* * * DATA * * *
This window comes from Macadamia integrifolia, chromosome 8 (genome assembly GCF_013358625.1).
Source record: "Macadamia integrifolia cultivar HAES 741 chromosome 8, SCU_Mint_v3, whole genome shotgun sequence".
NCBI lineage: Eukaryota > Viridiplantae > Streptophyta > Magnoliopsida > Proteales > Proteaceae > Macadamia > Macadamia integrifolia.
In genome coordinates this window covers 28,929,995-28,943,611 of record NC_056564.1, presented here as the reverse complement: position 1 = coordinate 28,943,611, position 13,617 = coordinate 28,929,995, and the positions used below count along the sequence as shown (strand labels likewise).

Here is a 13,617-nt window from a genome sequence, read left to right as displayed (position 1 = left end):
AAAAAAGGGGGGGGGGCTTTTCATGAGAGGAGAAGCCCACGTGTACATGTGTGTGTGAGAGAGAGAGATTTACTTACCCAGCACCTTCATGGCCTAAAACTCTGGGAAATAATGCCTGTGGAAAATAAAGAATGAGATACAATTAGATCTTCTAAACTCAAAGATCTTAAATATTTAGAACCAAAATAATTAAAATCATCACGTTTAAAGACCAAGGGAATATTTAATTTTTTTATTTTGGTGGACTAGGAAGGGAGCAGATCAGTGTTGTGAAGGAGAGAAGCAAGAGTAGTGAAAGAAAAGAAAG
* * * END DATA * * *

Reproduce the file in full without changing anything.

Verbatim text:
This window comes from Macadamia integrifolia, chromosome 8 (genome assembly GCF_013358625.1).
Source record: "Macadamia integrifolia cultivar HAES 741 chromosome 8, SCU_Mint_v3, whole genome shotgun sequence".
NCBI lineage: Eukaryota > Viridiplantae > Streptophyta > Magnoliopsida > Proteales > Proteaceae > Macadamia > Macadamia integrifolia.
In genome coordinates this window covers 28,929,995-28,943,611 of record NC_056564.1, presented here as the reverse complement: position 1 = coordinate 28,943,611, position 13,617 = coordinate 28,929,995, and the positions used below count along the sequence as shown (strand labels likewise).

Here is a 13,617-nt window from a genome sequence, read left to right as displayed (position 1 = left end):
AAAAAAGGGGGGGGGGCTTTTCATGAGAGGAGAAGCCCACGTGTACATGTGTGTGTGAGAGAGAGAGATTTACTTACCCAGCACCTTCATGGCCTAAAACTCTGGGAAATAATGCCTGTGGAAAATAAAGAATGAGATACAATTAGATCTTCTAAACTCAAAGATCTTAAATATTTAGAACCAAAATAATTAAAATCATCACGTTTAAAGACCAAGGGAATATTTAATTTTTTTATTTTGGTGGACTAGGAAGGGAGCAGATCAGTGTTGTGAAGGAGAGAAGCAAGAGTAGTGAAAGAAAAGAAAG